Endure 24, 'Glastonbury for runners' - or at least that is what the advertising would have you believe. I've only ever entered as a solo runner because the pressure of running to a timetable would be far too stressful. I ran this event in 2016 and 2017, but deferred last year as I was recovering from pneumonia. I'd convinced myself that I'd enjoyed these events, so a little bit of me was looking forward to 'doing some running' and spending time with running friends.
Sadly, the middle of June is one of the busiest times of the year for a teacher, so the build up for Endure24 had involved me staying up until 1am most evening writing reports and marking end of year examinations. I had done no running at all in the week before Endure. I felt more stressed than I can ever remember feeling in my life, while running is normally my escape mechanism, couldn't even begin to get my head around the idea of Endure24 this year. So, preparations involved throwing some running kit into the back of the car on Friday evening (having relied on the lovely MrB to find us a camping plot) and getting a relatively early night.
I arrived at Wasing Park on Saturday morning. the event seemed much bigger than two years ago, found our spot in the 'solo runners' area and sat down to wait for 12 noon. Mr B had a score to settle with his last Endure experience, but I had no real goals. I was very aware that I hadn't trained for a 24 hour event.
Endure involves running as many 5 mile laps as you can within 24 hours. You can do this as a small team (4 runners), large team (8 runners), pairs (male, female, mixed) or solo. I've heard lots of people ask why anyone would want to run it as a solo runner and my answer is quite simple - if I am the only person running I can run to my own timetable - I don't need to run in a specific time, that and the fact that I don't have enough friends mad enough to be on a team with me!
At 12noon we were off. The weather was... meh! Not raining but not great. We had a couple of major downpours during the first few laps and the ground underfoot was very slippery in places but I was bimbling along at a happy pace... walking up the hills and running the flats and downhills. Fanstastic to see so many of my running friends and to chat with them. Everything was going well until about 24 miles when it felt as though I had no power in my left leg and my quads starting telling me that I was an evil person for making them work so hard! At the end of my 5th lap I stopped for a massage with Steve from North Hampshire Sports Massage which seemed to help and then set out for another lap.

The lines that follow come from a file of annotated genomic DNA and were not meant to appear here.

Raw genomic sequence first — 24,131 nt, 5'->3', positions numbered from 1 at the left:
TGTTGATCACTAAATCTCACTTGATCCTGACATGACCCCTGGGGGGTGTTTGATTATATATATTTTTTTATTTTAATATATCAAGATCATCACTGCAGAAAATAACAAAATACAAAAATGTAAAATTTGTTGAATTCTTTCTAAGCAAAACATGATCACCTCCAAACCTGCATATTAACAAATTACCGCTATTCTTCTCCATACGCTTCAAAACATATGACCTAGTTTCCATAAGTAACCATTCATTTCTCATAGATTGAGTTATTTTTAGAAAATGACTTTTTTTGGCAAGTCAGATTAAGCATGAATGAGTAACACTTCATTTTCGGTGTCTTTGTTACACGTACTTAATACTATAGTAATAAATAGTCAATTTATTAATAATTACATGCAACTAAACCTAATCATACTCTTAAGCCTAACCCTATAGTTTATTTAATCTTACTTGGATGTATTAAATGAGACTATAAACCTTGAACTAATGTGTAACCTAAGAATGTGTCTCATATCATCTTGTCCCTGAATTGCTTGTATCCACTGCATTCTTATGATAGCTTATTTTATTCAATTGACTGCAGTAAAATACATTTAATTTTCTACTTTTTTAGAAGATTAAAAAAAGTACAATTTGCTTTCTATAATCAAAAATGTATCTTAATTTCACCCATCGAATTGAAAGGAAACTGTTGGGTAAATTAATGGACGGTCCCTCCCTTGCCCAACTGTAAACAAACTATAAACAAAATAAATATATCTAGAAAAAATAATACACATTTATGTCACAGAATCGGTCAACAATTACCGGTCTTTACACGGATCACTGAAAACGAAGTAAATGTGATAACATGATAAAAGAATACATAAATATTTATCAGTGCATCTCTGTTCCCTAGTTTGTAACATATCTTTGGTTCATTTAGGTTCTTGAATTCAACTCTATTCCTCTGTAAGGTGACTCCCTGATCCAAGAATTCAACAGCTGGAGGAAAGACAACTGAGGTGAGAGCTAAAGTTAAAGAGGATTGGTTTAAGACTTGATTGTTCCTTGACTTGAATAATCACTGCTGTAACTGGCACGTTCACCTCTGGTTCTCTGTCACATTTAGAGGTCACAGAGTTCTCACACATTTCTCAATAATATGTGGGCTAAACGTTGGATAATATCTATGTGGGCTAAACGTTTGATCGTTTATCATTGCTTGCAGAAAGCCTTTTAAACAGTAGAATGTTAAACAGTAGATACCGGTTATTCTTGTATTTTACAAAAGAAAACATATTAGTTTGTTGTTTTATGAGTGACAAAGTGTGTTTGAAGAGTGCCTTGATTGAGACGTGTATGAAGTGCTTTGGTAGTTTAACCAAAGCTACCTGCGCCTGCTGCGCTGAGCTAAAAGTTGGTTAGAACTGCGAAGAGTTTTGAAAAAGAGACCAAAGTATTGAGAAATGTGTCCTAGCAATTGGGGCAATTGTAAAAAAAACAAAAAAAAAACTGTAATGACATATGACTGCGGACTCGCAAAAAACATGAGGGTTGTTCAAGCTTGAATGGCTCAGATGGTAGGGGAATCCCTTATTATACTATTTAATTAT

Finishing that lap, I found that Husbando and child #5 were at Wasing Park - so a welcome stop for food was called for. We had 'second supper' at the end of my subsequent lap and then they went home. I did another lap, taking my total for the day to 50 miles, had a quick chat with Mr B's children, another massage and then went to my car for a bit of a kip. I'd suspected that I had a blister on my right foot since about 10 miles in so decided not to take my trainers and socks off and look. I reclined the seat, grabbed my sleeping bag and set my alarm. Three lovely hours of sleep - with only one interruption from my older daughter on What'sApp!
Fifteen minutes after the alarm went off I was out on the course trying to ease my legs into motion. I'd found an alarming message on the white board MrB and I were using to communicate to say that he had been taken to hospital did wonder if I should do 'something' but in the absence of knowing what to do I decided to carry on 'running.'
I managed a bit of running but, to be fair, I don't think my 'running' was any faster than my walking! It was also really cold out there. It may be mid June, but I was wearing 3 layers, plus a jacket, gloves and a hat. Breakfast, a Twix, a Mars Bar, a packet of salt and vinegar crisps, followed - then another lap - made bearable by walking with Russ from the Run MD team and then my penultimate lap in god awful weather with the very lovely Pauline. The rain made already tricky conditions absolutely treacherous - I don't think I've ever seen quite so many people fall over in one race - and we didn't take much (any!) persuading to walk rather than run!
On my previous two visits to Endure24 I've managed 70 miles. I'd love to have done more miles this year and, in theory, I finished 70 miles with more than enough time to go out again. But everything hurt. And discretion is, apparently, the better part of valour...I'd run the first 25 miles really easily and happily, but after that it was a battle of mind over matter, even lifting my left leg hurt towards the end. What would I gain by running 75 miles? Nothing much.
Given the state of my legs now, 70 miles was probably a mistake (and my feet are covered in blisters), but that is the thing about Endure - it is a mind game as much as anything. I mean, who in their right mind sets out to run or walk any distance the day after they have run 50 miles?
PS: MrB is fine. He was released from hospital after they checked him out - apparently the excitement of seeing a place of freshly cooked chips was too much for him and caused him to pass out!
Thanks to all the marshals on the course, to all the other runners for their support. Congratulations to everyone who smashed targets, vanquished demons and generally had a good time this weekend. I'm pondering how I will get my shoes on for work tomorrow morning and wondering what the pupils will make of the fact that I have SOLO written in Sharpie on both my calves.....